5. I don't know if it's possible or not (don't think it was possible in FMS7 or FMS8). But you should not do so anyway. Remember: the scheduled backup process is disk intensive, and can cause delays for users. It's best if this backup process is as fast as possible to minimize delays. Backups over the network are also more susceptible to problems, like network congestion or router/switch issues. It would be bad to have your server thinking about how to deal with such a problem while your users wait. The way I'd suggest is to use the scheduled backup capability to backup to a second local hard drive. Then have your third party backup tool (or OS script) move the data to wherever it needs to be for your archives.
  6. Calculations don't know anything about how portals are sorted (how could they?). A script could, since a script can interact with the layout. But a better method is to sort the relationship instead, then use relationship::field to get the first related field value, or last(relationship::field) to get the last related field value.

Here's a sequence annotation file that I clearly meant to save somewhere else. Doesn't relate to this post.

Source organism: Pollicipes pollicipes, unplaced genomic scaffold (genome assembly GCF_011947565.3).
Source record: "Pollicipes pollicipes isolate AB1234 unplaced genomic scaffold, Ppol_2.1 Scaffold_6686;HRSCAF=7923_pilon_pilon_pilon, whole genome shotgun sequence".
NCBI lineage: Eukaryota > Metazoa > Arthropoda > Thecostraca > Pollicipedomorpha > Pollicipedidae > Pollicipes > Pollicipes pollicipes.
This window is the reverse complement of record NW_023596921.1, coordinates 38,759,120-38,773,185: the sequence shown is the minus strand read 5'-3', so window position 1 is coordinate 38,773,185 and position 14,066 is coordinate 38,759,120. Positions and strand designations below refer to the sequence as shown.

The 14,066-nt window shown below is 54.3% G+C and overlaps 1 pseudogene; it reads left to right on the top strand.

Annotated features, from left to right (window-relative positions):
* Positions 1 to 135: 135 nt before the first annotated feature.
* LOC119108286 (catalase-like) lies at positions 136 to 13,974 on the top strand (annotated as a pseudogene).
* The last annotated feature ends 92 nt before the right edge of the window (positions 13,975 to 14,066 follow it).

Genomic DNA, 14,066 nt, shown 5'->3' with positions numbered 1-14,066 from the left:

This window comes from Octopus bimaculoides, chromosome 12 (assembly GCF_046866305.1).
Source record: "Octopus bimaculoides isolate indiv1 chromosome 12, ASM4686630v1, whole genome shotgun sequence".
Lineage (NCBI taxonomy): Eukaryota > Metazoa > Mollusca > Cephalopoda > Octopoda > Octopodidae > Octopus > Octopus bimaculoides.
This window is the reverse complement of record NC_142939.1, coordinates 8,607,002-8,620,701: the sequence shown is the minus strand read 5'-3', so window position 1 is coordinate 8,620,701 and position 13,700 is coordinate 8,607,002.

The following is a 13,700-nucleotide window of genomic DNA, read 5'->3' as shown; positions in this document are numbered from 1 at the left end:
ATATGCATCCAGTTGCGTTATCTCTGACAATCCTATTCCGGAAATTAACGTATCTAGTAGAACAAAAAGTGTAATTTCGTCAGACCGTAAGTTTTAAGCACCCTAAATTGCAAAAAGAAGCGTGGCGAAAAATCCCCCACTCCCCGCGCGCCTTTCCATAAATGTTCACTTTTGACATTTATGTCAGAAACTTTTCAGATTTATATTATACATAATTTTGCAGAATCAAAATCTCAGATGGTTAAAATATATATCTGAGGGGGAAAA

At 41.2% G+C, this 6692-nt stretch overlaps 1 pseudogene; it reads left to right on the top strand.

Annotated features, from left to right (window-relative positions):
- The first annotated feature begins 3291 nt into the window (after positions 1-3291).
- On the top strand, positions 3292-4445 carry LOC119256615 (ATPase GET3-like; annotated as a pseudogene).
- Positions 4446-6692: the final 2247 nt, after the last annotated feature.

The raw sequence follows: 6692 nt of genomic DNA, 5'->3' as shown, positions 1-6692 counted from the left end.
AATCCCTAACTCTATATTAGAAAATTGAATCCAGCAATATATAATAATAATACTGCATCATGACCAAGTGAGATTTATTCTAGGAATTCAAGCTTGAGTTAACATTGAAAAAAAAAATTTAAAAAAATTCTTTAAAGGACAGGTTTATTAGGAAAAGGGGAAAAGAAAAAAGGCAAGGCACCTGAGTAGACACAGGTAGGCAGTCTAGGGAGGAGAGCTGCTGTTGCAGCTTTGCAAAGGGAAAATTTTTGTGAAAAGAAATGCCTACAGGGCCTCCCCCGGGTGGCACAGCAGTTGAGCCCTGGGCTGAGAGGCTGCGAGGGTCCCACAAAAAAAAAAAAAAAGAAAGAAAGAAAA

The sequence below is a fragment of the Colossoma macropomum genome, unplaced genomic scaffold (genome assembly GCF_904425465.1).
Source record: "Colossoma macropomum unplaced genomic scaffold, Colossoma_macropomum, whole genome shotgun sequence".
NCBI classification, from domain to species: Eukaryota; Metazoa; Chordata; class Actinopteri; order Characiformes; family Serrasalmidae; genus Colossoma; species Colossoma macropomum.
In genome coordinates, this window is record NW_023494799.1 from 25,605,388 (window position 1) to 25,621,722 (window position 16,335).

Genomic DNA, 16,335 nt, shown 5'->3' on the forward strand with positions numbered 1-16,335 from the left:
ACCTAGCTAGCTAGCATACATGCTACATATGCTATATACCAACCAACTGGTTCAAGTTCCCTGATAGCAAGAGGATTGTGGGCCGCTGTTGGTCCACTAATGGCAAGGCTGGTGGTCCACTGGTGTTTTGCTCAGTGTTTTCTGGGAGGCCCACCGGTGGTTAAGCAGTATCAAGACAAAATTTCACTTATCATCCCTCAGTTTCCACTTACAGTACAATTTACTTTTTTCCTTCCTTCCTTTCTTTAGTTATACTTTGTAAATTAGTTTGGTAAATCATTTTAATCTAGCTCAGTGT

7. Thank goodness! Now comment can go home knowing that a ¶ is a return, and all is right in the universe. Whew, that was a close one!
  8. Hey Elise, I don't know if this is something you've already tried (or if it would work), but maybe try a global text field, and enter a in it. Then use that field as the separator in the calc.
  9. It will be helpful if you can describe the keys and the relationship in detail, and provide example data that works and doesn't work. Maybe post a screenshot of the relationship graph or a clone of the file.